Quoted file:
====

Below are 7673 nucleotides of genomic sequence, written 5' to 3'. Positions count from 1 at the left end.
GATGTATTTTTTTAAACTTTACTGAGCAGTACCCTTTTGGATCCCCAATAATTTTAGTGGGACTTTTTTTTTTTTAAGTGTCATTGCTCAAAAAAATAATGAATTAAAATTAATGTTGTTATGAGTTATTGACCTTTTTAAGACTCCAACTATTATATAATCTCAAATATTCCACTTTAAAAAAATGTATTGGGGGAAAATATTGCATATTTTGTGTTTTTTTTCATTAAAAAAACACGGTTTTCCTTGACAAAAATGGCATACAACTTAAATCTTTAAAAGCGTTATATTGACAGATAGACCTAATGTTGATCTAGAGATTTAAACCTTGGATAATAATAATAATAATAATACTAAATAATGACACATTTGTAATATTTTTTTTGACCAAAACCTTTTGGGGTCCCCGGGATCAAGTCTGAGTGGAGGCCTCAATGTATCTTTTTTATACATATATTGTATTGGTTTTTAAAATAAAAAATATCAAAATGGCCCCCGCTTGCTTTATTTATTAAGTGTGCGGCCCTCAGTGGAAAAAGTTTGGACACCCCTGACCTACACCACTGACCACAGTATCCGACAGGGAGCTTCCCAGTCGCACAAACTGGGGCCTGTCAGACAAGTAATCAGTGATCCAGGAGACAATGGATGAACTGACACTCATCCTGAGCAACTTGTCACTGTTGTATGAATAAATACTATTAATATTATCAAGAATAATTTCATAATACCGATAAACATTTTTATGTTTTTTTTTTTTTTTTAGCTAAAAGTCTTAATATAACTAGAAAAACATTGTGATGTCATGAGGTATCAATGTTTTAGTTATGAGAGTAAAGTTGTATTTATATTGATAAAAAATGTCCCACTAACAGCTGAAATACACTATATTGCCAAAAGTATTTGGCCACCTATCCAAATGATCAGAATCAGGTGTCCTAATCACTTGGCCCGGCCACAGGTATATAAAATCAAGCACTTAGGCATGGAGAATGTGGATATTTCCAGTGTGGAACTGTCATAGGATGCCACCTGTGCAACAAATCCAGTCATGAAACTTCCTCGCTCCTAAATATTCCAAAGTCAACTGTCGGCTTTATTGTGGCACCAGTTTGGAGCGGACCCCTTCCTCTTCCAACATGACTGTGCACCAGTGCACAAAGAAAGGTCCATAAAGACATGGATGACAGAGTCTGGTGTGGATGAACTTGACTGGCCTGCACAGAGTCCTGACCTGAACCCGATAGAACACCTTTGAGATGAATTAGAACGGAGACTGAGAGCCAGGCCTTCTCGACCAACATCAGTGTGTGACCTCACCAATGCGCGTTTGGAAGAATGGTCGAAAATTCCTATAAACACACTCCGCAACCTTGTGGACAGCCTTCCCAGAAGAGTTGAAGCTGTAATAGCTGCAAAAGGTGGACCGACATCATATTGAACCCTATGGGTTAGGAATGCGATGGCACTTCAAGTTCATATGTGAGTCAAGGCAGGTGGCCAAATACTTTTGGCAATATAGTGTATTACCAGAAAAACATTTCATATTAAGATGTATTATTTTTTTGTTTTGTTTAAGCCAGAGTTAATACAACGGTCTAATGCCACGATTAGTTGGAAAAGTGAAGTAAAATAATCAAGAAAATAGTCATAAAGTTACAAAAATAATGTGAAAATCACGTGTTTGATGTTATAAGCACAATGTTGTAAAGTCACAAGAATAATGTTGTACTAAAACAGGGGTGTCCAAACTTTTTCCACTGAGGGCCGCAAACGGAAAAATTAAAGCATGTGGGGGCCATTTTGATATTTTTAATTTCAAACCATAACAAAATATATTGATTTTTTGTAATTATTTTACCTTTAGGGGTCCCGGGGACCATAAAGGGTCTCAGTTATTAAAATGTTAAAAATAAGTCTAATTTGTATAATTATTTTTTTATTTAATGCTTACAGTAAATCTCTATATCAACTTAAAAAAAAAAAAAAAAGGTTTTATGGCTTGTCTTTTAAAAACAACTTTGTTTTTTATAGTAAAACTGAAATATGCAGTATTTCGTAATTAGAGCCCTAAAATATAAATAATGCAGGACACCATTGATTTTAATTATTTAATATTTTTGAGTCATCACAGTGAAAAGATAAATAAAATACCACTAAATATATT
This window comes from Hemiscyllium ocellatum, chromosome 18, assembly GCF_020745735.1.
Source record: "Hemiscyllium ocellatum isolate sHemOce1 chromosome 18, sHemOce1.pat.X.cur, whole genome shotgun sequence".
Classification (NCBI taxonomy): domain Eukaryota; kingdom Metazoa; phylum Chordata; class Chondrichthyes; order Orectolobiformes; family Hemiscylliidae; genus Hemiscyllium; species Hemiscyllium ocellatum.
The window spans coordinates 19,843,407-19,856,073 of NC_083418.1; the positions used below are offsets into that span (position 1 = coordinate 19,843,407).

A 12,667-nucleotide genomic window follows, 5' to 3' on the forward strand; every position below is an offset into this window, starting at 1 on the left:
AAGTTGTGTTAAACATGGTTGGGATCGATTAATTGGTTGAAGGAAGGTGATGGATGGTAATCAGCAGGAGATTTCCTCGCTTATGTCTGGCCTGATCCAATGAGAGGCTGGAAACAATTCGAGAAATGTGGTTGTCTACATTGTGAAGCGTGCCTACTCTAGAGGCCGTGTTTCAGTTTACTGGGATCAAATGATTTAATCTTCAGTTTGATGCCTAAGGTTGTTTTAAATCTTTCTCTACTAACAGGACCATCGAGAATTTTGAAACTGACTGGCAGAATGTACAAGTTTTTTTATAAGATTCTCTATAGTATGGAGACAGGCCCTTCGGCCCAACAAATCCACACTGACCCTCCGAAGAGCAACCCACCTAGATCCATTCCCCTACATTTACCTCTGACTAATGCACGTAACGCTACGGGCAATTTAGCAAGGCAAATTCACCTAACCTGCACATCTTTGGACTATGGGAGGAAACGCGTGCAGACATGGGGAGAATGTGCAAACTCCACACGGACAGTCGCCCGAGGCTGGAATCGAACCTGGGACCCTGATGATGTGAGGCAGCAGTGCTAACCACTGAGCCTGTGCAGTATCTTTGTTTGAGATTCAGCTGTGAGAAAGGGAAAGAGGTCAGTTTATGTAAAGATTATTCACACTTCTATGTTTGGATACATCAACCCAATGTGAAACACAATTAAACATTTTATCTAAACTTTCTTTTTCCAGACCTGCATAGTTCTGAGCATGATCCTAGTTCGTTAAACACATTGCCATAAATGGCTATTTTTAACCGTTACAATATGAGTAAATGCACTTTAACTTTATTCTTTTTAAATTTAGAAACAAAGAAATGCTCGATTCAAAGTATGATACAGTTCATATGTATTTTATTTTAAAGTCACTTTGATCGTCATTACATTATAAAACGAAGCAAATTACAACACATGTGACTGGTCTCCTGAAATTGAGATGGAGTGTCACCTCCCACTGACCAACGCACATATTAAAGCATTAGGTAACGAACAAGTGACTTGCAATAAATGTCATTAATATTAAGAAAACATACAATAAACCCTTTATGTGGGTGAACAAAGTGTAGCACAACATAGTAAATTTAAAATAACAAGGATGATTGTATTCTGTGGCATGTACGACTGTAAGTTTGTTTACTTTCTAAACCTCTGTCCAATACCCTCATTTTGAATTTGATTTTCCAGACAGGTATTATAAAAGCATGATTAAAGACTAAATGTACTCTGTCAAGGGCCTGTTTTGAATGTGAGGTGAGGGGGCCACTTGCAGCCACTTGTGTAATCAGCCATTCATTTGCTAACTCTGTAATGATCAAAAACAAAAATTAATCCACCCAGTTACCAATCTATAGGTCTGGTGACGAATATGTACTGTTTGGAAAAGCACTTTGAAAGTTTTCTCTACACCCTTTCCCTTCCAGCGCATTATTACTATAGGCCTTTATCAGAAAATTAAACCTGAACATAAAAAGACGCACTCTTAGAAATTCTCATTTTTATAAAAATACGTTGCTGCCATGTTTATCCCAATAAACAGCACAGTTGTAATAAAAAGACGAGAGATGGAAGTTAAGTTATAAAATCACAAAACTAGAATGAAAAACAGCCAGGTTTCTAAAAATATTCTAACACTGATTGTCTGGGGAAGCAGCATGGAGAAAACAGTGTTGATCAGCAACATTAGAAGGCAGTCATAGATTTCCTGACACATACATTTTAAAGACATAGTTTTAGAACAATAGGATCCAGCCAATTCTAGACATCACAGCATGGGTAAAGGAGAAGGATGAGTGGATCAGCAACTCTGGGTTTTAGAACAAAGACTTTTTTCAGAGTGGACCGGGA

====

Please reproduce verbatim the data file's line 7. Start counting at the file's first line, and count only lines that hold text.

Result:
A 12,667-nucleotide genomic window follows, 5' to 3' on the forward strand; every position below is an offset into this window, starting at 1 on the left: